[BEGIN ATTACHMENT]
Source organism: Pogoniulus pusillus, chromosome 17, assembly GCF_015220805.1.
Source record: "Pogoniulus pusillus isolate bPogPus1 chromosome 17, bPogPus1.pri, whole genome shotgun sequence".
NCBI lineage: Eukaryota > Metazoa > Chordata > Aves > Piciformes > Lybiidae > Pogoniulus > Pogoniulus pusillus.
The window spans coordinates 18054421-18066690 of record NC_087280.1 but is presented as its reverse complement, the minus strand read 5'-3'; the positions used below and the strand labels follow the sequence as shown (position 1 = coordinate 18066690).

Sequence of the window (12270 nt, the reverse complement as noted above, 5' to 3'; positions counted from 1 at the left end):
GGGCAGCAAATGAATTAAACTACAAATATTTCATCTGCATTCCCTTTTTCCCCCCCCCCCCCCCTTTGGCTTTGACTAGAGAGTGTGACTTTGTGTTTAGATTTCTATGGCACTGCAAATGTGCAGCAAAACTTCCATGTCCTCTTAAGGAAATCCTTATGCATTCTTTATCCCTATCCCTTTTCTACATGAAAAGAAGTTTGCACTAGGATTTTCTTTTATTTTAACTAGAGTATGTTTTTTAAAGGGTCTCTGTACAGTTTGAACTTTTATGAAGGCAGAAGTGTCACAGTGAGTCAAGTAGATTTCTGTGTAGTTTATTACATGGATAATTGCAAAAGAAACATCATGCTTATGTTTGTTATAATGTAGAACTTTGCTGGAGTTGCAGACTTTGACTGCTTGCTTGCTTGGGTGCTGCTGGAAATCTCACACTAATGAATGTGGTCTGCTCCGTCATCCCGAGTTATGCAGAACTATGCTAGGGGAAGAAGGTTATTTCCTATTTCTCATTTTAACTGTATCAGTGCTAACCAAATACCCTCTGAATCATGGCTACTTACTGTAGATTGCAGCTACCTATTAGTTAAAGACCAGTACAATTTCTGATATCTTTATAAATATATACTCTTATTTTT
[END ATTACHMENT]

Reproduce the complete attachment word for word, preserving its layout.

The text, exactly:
Source organism: Pogoniulus pusillus, chromosome 17, assembly GCF_015220805.1.
Source record: "Pogoniulus pusillus isolate bPogPus1 chromosome 17, bPogPus1.pri, whole genome shotgun sequence".
NCBI lineage: Eukaryota > Metazoa > Chordata > Aves > Piciformes > Lybiidae > Pogoniulus > Pogoniulus pusillus.
The window spans coordinates 18054421-18066690 of record NC_087280.1 but is presented as its reverse complement, the minus strand read 5'-3'; the positions used below and the strand labels follow the sequence as shown (position 1 = coordinate 18066690).

Sequence of the window (12270 nt, the reverse complement as noted above, 5' to 3'; positions counted from 1 at the left end):
GGGCAGCAAATGAATTAAACTACAAATATTTCATCTGCATTCCCTTTTTCCCCCCCCCCCCCCCTTTGGCTTTGACTAGAGAGTGTGACTTTGTGTTTAGATTTCTATGGCACTGCAAATGTGCAGCAAAACTTCCATGTCCTCTTAAGGAAATCCTTATGCATTCTTTATCCCTATCCCTTTTCTACATGAAAAGAAGTTTGCACTAGGATTTTCTTTTATTTTAACTAGAGTATGTTTTTTAAAGGGTCTCTGTACAGTTTGAACTTTTATGAAGGCAGAAGTGTCACAGTGAGTCAAGTAGATTTCTGTGTAGTTTATTACATGGATAATTGCAAAAGAAACATCATGCTTATGTTTGTTATAATGTAGAACTTTGCTGGAGTTGCAGACTTTGACTGCTTGCTTGCTTGGGTGCTGCTGGAAATCTCACACTAATGAATGTGGTCTGCTCCGTCATCCCGAGTTATGCAGAACTATGCTAGGGGAAGAAGGTTATTTCCTATTTCTCATTTTAACTGTATCAGTGCTAACCAAATACCCTCTGAATCATGGCTACTTACTGTAGATTGCAGCTACCTATTAGTTAAAGACCAGTACAATTTCTGATATCTTTATAAATATATACTCTTATTTTT